This is a continuation of My Online Presence - Part I. The main difference is that part I covered tools that I was already quite familiar with. Part II is going to highlight some new tools or categories that were introduced to me through my Digital Media class and my recent experiences with them.

Photo Sharing
Shutterfly - I've been sharing photos for a while and I started with Shutterfly because it didn't require viewers to login to access my albums (like some others out there!) but it's also very different from today's photo sharing sites.
Picasa - I've switched over to Picasa beacuse it's so easy to upload files, create public albums, and uses your Google email address as the login.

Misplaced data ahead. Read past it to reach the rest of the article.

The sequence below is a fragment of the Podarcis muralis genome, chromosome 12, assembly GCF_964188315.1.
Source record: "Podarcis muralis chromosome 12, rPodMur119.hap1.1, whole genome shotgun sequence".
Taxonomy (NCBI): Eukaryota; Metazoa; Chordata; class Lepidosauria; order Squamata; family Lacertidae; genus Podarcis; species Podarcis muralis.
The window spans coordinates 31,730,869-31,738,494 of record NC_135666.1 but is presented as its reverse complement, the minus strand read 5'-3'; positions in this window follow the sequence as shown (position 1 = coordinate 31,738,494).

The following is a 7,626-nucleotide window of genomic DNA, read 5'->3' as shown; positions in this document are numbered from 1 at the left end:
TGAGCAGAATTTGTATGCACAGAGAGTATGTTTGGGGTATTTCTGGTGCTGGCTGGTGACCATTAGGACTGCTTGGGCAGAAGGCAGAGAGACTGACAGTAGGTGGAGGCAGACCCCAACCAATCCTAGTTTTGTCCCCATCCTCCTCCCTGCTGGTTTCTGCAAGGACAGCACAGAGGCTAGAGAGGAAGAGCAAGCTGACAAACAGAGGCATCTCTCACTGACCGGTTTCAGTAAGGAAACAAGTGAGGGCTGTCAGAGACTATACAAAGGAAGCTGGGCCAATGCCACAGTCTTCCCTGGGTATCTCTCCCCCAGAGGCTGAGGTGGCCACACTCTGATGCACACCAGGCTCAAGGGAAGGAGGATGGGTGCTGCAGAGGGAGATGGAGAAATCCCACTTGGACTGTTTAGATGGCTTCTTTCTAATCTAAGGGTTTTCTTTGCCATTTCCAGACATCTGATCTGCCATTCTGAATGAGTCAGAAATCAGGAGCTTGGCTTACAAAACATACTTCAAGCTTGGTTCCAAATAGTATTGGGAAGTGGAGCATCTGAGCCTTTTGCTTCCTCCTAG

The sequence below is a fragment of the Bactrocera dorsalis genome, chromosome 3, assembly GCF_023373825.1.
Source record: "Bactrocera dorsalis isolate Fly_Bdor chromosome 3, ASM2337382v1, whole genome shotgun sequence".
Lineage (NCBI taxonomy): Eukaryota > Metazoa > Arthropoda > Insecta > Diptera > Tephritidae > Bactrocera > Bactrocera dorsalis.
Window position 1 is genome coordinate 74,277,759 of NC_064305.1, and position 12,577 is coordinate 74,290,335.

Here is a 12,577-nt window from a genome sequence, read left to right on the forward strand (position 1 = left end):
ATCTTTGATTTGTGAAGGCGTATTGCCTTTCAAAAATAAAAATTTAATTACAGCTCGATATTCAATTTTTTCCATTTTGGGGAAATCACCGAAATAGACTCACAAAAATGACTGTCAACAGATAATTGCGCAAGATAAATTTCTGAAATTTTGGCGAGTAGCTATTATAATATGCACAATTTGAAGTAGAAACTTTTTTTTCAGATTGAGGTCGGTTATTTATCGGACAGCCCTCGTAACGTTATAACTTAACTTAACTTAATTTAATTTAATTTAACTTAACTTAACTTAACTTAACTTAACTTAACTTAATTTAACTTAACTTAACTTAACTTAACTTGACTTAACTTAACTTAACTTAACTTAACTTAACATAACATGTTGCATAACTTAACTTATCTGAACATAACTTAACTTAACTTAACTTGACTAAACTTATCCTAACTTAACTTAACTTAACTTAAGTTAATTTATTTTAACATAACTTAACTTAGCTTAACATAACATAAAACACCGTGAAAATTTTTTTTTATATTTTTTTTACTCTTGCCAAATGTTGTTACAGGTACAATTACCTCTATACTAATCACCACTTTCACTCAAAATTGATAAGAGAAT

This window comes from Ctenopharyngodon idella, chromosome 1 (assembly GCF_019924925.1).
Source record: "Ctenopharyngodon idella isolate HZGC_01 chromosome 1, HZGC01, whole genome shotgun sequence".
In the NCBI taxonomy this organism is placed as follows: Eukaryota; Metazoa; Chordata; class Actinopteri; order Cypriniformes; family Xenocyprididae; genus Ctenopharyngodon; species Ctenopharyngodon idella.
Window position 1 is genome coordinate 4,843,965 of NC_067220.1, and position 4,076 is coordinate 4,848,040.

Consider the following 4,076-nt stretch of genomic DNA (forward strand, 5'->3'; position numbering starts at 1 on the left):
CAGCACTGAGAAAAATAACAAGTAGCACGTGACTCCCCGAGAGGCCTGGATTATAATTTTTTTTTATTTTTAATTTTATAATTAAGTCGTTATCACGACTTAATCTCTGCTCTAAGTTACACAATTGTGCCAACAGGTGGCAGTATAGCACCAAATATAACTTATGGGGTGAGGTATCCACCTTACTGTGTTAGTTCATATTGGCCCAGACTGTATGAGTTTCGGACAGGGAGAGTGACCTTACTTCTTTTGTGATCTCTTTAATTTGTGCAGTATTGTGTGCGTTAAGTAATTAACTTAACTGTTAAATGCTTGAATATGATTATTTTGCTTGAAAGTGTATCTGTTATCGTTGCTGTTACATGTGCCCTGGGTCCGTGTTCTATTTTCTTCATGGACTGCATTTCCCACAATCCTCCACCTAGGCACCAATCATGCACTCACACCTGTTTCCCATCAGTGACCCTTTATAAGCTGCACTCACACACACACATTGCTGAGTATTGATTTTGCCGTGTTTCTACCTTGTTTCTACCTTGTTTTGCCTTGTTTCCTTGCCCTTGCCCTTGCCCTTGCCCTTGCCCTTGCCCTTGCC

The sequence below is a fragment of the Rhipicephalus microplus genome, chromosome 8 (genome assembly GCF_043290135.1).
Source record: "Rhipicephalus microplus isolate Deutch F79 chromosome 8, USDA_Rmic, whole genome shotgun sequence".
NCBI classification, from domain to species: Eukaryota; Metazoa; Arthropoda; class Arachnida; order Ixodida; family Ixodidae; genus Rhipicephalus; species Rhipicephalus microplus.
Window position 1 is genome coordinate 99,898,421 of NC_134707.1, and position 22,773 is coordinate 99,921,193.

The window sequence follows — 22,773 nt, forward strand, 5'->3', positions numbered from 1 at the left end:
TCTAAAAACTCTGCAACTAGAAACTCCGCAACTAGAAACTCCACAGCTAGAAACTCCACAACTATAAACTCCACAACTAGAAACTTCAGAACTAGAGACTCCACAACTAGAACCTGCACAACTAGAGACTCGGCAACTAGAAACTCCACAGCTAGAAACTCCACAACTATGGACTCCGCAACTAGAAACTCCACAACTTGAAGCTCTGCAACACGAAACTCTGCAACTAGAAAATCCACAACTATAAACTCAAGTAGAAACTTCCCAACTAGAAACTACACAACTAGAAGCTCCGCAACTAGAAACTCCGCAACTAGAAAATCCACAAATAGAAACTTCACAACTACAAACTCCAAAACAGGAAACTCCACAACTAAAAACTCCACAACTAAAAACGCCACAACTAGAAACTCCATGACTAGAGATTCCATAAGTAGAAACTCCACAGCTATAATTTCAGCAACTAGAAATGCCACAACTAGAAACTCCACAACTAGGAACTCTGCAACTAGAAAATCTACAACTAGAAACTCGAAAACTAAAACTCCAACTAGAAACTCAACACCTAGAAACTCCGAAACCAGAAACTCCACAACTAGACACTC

On Photo Sharing - You may have noticed that you can't find my albums on Shutterfly. That's because they are not public. You have to be sent a link to view them. It's kind of like the "unlisted" feature on Picasa. That's another thing I love about Picasa - you can choose to make albums public, unlisted or login required. Now, Flickr and Fotolog may be great, but just how many photo sites do I need? If someone wants to convince me why these are better, I'm all ears.

Video Sharing
YouTube - My main location for video uploads, although I sometimes just use Picasa for "home movies".
TeacherTube - I just signed up for this so no videos yet. I also couldn't figure out how to link to my space, so add me as a friend: robinmichele.